Feb. 11 marked the first anniversary of the strategic coalition between the Federation of Korean Trade Unions and the ruling Grand National Party.
The grandiose catchphrase of the partnership - “union-political join together to prop up economic recovery” ?? proved no more than a hollow tooting as the two have shown little cooperation for such a purpose over the past year.
In fact, the coalition is teetering on the brink of a breakup following confrontation after confrontation over issues regarding overhaul of the public sector and part-time workers.
On Nov. 30, some 10,000 members of the country’s largest union group staged an anti-government rally at the Yeouido Square in Seoul to protest against the government’s decision to allow employers to keep part-time workers for more than the current two-year threshold.
The unionists recently announced all-out war with the government, threatening to stop the railways and cut off electricity in order to get their voices heard in government, moves that resemble the radical Korean Confederation of Trade Unions.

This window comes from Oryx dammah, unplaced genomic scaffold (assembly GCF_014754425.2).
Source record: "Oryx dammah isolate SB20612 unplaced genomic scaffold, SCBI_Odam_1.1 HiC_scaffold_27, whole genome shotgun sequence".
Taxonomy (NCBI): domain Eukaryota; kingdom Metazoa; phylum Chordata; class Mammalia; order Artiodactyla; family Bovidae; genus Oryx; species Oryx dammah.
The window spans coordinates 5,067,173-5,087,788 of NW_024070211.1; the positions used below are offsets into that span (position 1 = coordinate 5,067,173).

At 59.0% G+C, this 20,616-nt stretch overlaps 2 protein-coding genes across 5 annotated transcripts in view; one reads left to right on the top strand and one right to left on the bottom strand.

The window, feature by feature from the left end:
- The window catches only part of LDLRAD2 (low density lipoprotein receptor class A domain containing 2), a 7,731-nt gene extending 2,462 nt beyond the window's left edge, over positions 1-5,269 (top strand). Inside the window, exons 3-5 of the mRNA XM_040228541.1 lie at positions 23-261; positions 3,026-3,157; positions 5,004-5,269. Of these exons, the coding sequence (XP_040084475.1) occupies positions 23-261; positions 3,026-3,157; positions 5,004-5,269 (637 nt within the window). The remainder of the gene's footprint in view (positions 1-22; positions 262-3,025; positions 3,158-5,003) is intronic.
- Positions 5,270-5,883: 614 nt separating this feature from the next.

The relationship between the two, representing labor and pro-enterprise interests, looked shaky from the start. The FKTU claims the president and ruling party have betrayed union supporters, placing the entire blame on them for the breakup. But the government and ruling party at least have been consistent in their principles. It was the GNP’s stance from the start that restructuring in the public sector was not an issue for negotiation but a matter of ironing out differences. So the blame should be on the union’s side who wished for the impossible out of the relationship.
The trade union should stop wasting its energy on politics and concentrate more on serving the needs of the people and the market. Did it not proclaim that it will stand at the forefront to save the economy when it joined up with the ruling party?
What people desperately want is job stability. The FKTU should sit down with employers’ associations and come up with guidelines to save as many jobs as possible. Political parties from all sides are in one voice calling for harmonious relationships between labor, employer and political sectors to resolve job losses amid a quickly receding economy.
We hope the FKTU as a labor sector leader will take up the role of bringing together public wisdom to help fight the economic troubles and cajole the KCTU to join the effort.
More in Editorials
Fearing the jab
Hong learns a lesson